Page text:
I agree with this. I believe in teaching my children the concept that they should obey their parents-- it's a good thing to do-- but I don't agree with forcing them to do so. It must be their own choice.
How do you handle when their choice is extremely disruptive or unhealthy for others in the home?

For example: They are choosing to play loudly. I politely ask them to quite down so that they do not wake the baby. They choose not to quite down.

Result: Baby wakes.

My issue: Their behavior seems to only cause a consequence for ME.

Similarly: not leaving the house on time when I HAVE to go to work (they come with me) Consequence? I am late.

Not cleaning up after themselves. Consequence? I have to clean it up. (if I do not want to be punitive and throw their stuff away or pack it away)

Just a couple of examples.
post #19 of 129
I'm very curious to see what others have to say on this topic as well. The first thing that came to my mind, though, was the same husband-wife dynamic LionTigerBear already pointed out. I submit to my husband out of love, not out of fear. I trust him to take all of our concerns/feelings into account and to act in the best interest of our entire family when he makes a decision. In the same way, I want to foster that same love-trust relationship with our children.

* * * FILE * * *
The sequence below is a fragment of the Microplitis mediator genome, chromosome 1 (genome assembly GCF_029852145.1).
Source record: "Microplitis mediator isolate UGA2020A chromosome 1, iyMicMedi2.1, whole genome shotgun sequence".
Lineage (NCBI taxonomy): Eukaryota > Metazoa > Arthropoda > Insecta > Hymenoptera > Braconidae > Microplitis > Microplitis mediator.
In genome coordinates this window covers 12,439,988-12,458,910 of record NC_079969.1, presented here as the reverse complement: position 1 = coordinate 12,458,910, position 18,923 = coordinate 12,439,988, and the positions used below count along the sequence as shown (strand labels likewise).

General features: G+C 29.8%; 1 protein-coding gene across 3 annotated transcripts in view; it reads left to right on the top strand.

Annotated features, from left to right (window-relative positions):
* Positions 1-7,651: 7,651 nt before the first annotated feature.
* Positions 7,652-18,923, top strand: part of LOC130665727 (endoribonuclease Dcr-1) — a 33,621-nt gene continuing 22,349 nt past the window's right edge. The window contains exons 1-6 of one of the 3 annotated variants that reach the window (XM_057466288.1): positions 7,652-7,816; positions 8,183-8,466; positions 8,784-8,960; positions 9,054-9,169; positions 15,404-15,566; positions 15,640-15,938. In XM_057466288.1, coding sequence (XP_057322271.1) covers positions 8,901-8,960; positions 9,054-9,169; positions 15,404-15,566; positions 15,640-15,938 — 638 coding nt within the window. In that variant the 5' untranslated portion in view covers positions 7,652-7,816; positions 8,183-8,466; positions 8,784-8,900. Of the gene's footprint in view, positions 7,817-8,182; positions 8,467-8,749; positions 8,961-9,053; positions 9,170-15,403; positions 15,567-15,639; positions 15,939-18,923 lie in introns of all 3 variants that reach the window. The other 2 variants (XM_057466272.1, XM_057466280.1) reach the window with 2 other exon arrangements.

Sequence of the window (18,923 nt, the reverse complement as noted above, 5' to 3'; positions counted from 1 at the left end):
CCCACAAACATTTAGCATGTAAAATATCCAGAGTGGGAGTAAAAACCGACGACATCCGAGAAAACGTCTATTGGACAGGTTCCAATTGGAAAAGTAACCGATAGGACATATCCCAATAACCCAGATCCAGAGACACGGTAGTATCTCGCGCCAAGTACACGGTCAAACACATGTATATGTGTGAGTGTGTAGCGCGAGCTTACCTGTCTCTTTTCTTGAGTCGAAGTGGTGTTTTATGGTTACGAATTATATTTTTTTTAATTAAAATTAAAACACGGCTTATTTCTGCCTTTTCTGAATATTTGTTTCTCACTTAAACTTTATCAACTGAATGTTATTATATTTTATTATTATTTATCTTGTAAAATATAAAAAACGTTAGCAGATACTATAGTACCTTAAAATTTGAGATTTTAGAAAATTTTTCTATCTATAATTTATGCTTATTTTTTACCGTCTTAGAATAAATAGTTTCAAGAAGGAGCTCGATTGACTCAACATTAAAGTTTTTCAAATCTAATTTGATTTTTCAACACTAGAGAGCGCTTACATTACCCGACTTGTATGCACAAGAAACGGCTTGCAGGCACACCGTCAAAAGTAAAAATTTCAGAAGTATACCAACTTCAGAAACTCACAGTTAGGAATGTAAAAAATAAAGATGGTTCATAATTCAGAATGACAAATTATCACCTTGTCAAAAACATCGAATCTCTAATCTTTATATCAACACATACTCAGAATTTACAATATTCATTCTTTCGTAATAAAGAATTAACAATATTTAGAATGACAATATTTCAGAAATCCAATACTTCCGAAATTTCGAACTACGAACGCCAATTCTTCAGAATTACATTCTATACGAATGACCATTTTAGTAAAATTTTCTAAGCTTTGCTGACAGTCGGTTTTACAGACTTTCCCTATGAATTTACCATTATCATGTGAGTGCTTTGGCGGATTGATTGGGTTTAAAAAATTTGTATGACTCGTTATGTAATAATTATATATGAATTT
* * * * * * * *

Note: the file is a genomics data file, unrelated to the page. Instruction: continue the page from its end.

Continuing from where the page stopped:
As for the oft-quoted "Children, obey" imperative, I see that as a directive from God to children who are capable of understanding. There will be times when our children won't like, agree with, or understand the reasoning behind parental instructions. But in these instances, they have an opportunity to demonstrate their respect for and submission to God by submitting to their parents.

On a related note, I think the Biblical concept of authority is a lot different that the concept that plays out in modern society. In the world at large, authority seems to be about power and control, about whose interests trumps whose. The strong force their will on the weak, use the weak to accomplish their purposes, etc. Biblical authority, as demonstrated by Christ, however, is the antithesis of this. Christ forced His will on no one, used His power to help the weak, and ultimately laid down His life on behalf of those who were "under" Him. If anything, in the Biblical scheme of things, the needs of the weak trump all ... kind of like my 5-month-old's need for comfort at 2 a.m. trumps my need for sleep ...
post #20 of 129
Among the central messages I find in the Bible is, put somewhat indelicately, "work on yourself."

St. Paul gives advice to believers in his epistles, yes, but I'd be hard pressed to find in the New Testament a call to "now that you know exactly what's Right for you and for everyone else, go out and bend others to your will." I find the very premise of Christ's message to be the very opposite of that.

To me, that translates to parenting that it's not my job to bend DD but find my role in conflict and my way to clear the path for her. Sounds wishy-washy and I'm sorry, it doesn't get at all the "yeah but what about"s but that's my address to the original question. It's "attraction not promotion", which is the Christian message IMO.

(I realize that doesn't get your kids out the door any faster )